I am not one to over-sell our strategic location, but it does pivot us at a unique node of many potential regional collaborations. Yet instead of passing on the dividends of connectivity we remain trapped in its nemesis, the corrosive flame of conflict.
It is indeed a failure of the region’s leadership that South and Central Asia is unable to grow its potential as an economic and energy powerhouse. It is also a failure of the international community’s stated commitment to peace that we see no great powers rushing to nudge India and Pakistan to resolve one of the oldest dispute on the UN’s roster of forgotten flashpoints. I point to Kashmir, which is the most glaring bone of dangerous contention between two nuclear neighbours.
While it has become the norm to put it aside as an intractable problem, I see no future of prosperity or stability for the region when hundreds of thousands of Kashmiris are left behind by the march of a manufactured illiberal consensus of silence.
Afghanistan is another place which is crucial to Pakistan’s stability. We are very clear that Afghan leaders are the only people, the only people, who can craft new bargains for their government between the resistance and others. At every point since democratic governments have taken hold in Pakistan, we have strived to bring whatever leverage we have on the Taliban fighters to the table, but it cannot be Pakistan’s sole responsibility. Today we are open to playing any constructive role in Afghanistan’s sputtering peace and reconciliation process as long as Kabul takes the lead. Nothing Islamabad can do will hold as a political bargain if the Afghans are not able to triangulate the leadership of such a deal themselves. It is entirely up to the Afghans to ensure that freedoms gained by women and civil society and constitutionalism are not rolled back, but it looks very difficult for them in the absence of unity in Kabul, security in the rest of Afghanistan, and economic depth to meet the crisis that the UN is talking about since last week. For over thirty years Pakistan has hosted and welcomed Afghan refugees and students. In a world where borders are closing to distressed victims of conflict, we have never closed our doors, even when we could not afford the camps and the fallout of war that followed. Our encounter with America in Afghanistan began in the Soviet jihad, but now we are left alone to fight off its terrible harvest of terror, guns and extremism.
Islamic extremism is not a tap that can be turned on and turned off. It leaves entire countries in chaos, struggling with scant resources to fight off the narrative and the conflict, the guns and the narcotic trade that such wars bring with it.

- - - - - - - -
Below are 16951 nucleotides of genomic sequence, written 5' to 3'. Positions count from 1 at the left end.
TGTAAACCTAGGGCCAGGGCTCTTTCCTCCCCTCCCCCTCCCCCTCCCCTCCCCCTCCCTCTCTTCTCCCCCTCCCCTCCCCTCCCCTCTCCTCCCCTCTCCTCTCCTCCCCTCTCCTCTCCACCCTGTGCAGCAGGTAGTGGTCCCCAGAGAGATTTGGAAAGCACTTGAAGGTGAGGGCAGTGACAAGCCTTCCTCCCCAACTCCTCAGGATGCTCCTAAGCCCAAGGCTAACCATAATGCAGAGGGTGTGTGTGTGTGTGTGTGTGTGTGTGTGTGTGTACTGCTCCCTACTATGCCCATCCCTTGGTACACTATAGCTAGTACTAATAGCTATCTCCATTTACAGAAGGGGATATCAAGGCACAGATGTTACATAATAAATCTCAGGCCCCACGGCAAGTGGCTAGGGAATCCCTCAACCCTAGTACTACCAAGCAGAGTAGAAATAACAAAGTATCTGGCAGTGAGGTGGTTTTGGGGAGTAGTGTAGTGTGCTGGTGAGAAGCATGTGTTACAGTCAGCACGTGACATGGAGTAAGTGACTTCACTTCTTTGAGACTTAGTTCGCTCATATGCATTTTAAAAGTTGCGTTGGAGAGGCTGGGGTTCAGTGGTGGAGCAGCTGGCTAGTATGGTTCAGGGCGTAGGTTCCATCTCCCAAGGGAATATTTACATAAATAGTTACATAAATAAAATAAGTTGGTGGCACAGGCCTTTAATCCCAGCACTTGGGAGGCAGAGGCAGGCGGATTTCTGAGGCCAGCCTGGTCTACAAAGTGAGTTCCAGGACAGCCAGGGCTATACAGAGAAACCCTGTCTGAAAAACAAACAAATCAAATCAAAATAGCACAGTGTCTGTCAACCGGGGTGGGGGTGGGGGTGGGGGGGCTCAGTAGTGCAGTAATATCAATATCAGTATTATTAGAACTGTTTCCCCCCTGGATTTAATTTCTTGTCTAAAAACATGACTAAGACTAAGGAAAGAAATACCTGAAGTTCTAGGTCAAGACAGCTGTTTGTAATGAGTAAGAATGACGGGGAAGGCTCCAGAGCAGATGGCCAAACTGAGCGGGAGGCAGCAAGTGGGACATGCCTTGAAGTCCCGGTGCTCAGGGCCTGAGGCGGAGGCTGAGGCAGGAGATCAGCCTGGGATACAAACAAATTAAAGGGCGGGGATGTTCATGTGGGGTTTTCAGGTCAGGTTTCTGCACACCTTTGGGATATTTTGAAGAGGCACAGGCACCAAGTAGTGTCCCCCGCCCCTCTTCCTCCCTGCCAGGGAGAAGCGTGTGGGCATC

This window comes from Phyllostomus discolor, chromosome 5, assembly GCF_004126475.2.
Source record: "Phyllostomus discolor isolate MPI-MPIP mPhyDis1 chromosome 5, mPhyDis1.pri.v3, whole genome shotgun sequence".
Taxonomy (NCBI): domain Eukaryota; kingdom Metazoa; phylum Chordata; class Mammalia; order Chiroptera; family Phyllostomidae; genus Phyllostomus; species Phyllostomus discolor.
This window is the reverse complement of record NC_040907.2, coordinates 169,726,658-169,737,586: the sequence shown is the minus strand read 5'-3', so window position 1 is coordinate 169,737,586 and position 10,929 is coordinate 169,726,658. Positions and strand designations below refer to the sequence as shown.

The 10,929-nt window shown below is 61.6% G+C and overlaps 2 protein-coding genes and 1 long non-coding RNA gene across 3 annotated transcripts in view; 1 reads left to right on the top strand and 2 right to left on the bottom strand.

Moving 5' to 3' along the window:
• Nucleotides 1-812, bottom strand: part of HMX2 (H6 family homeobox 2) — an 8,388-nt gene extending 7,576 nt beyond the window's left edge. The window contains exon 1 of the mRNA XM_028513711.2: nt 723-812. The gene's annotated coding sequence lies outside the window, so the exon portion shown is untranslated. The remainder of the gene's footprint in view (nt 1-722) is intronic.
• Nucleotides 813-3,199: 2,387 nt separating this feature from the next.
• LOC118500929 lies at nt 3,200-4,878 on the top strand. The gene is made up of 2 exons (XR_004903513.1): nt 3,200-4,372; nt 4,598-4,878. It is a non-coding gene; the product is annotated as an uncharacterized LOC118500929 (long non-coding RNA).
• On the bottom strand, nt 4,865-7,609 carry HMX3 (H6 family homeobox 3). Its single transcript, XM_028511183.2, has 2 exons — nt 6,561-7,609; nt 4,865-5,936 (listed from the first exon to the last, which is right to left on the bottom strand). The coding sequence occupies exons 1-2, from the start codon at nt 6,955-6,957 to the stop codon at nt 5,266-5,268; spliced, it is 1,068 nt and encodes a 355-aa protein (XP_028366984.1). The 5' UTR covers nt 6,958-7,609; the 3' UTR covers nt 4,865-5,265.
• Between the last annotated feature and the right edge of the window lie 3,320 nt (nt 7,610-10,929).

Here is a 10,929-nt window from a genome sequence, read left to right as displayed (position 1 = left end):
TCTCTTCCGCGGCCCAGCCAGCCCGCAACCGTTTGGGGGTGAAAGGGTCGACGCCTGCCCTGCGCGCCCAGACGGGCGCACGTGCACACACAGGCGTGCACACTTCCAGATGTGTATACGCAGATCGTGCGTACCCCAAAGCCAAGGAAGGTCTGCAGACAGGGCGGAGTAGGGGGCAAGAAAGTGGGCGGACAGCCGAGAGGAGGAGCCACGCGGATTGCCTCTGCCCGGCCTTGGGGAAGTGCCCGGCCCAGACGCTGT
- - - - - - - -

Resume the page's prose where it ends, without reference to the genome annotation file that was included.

I am always amazed at the narrow lens through which a country like Pakistan is viewed here in policy circles, and when an impossible task is not “completed” or ticked off as mission accomplished in a box, we are told that failure came down because we pulled the rug.
That is not a serious view of a world undergoing serious conflict, especially where the advance of groups such as Daesh, or ISIS, as they are known is a factor we all have to contend with. Any counter terror plan, or CVE initiative, needs sustained partnerships, implicit trust, and a willingness to see the strategic landscape as complex, changing and long-term. But in Afghanistan we saw billions of dollars poured down a huge multi-country effort as a long war with no end, with constant shifting goals and strategies. At every point, as the neighbor with the open border, we said don’t do this, don’t play favourites in Afghanistan, because we learnt not to do that the hard way. But no one heard us. We were just the partner who could be held responsible when nothing else worked.
Afghanistan makes its own decisions. Because when someone else does that, whether donor or hegemon, the results are almost always disastrous.
Where do we go from here with Pakistan-US relations going through a new cycle?
It’s a new cycle because I get the sense we are the dispensable ally once again. All I want to say is that whenever the international community has called on Pakistan to take a stand, at every turn of history we have given our shoulder to the wheel of jointing effort and manpower. But I don’t want to make today’s intervention about our bilateral relationship, because it will go where it will go. These are uncertain times in America’s policy establishment as well, so it is best to see which way the leaves fall.